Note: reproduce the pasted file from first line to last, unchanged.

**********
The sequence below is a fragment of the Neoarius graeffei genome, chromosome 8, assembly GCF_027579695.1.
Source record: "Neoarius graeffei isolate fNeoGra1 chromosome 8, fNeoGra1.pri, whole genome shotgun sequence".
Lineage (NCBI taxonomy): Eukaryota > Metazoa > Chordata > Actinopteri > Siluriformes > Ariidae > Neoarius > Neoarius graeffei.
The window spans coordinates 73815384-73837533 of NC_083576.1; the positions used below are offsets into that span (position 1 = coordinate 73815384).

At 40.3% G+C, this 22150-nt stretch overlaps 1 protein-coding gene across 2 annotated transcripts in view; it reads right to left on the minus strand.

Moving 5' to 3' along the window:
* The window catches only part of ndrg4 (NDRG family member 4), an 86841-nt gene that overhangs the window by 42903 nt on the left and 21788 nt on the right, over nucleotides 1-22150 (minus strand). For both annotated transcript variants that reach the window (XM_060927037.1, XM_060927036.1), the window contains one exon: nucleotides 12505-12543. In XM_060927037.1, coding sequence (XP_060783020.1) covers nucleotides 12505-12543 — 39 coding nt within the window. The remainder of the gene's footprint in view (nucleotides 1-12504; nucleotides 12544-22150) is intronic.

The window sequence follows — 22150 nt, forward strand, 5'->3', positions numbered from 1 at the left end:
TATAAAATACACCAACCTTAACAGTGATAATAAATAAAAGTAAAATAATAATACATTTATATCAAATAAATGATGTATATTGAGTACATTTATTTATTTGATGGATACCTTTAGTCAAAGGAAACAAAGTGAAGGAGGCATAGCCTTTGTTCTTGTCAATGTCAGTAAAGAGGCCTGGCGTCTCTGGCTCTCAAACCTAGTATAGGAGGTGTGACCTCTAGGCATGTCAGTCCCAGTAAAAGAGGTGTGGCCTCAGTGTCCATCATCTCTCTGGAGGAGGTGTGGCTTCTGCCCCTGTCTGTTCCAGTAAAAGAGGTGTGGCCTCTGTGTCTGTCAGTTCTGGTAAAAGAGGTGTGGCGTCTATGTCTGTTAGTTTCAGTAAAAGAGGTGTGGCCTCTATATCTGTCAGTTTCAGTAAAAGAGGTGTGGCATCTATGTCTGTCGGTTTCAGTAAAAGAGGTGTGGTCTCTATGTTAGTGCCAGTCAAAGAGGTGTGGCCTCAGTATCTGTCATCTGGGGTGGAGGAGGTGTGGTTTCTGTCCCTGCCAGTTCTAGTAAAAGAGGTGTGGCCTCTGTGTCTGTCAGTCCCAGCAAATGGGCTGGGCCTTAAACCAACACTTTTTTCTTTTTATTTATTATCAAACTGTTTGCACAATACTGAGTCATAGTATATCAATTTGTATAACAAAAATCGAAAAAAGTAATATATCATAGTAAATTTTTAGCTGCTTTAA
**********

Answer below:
The sequence below is a fragment of the Neoarius graeffei genome, chromosome 8, assembly GCF_027579695.1.
Source record: "Neoarius graeffei isolate fNeoGra1 chromosome 8, fNeoGra1.pri, whole genome shotgun sequence".
Lineage (NCBI taxonomy): Eukaryota > Metazoa > Chordata > Actinopteri > Siluriformes > Ariidae > Neoarius > Neoarius graeffei.
The window spans coordinates 73815384-73837533 of NC_083576.1; the positions used below are offsets into that span (position 1 = coordinate 73815384).

At 40.3% G+C, this 22150-nt stretch overlaps 1 protein-coding gene across 2 annotated transcripts in view; it reads right to left on the minus strand.

Moving 5' to 3' along the window:
* The window catches only part of ndrg4 (NDRG family member 4), an 86841-nt gene that overhangs the window by 42903 nt on the left and 21788 nt on the right, over nucleotides 1-22150 (minus strand). For both annotated transcript variants that reach the window (XM_060927037.1, XM_060927036.1), the window contains one exon: nucleotides 12505-12543. In XM_060927037.1, coding sequence (XP_060783020.1) covers nucleotides 12505-12543 — 39 coding nt within the window. The remainder of the gene's footprint in view (nucleotides 1-12504; nucleotides 12544-22150) is intronic.

The window sequence follows — 22150 nt, forward strand, 5'->3', positions numbered from 1 at the left end:
TATAAAATACACCAACCTTAACAGTGATAATAAATAAAAGTAAAATAATAATACATTTATATCAAATAAATGATGTATATTGAGTACATTTATTTATTTGATGGATACCTTTAGTCAAAGGAAACAAAGTGAAGGAGGCATAGCCTTTGTTCTTGTCAATGTCAGTAAAGAGGCCTGGCGTCTCTGGCTCTCAAACCTAGTATAGGAGGTGTGACCTCTAGGCATGTCAGTCCCAGTAAAAGAGGTGTGGCCTCAGTGTCCATCATCTCTCTGGAGGAGGTGTGGCTTCTGCCCCTGTCTGTTCCAGTAAAAGAGGTGTGGCCTCTGTGTCTGTCAGTTCTGGTAAAAGAGGTGTGGCGTCTATGTCTGTTAGTTTCAGTAAAAGAGGTGTGGCCTCTATATCTGTCAGTTTCAGTAAAAGAGGTGTGGCATCTATGTCTGTCGGTTTCAGTAAAAGAGGTGTGGTCTCTATGTTAGTGCCAGTCAAAGAGGTGTGGCCTCAGTATCTGTCATCTGGGGTGGAGGAGGTGTGGTTTCTGTCCCTGCCAGTTCTAGTAAAAGAGGTGTGGCCTCTGTGTCTGTCAGTCCCAGCAAATGGGCTGGGCCTTAAACCAACACTTTTTTCTTTTTATTTATTATCAAACTGTTTGCACAATACTGAGTCATAGTATATCAATTTGTATAACAAAAATCGAAAAAAGTAATATATCATAGTAAATTTTTAGCTGCTTTAA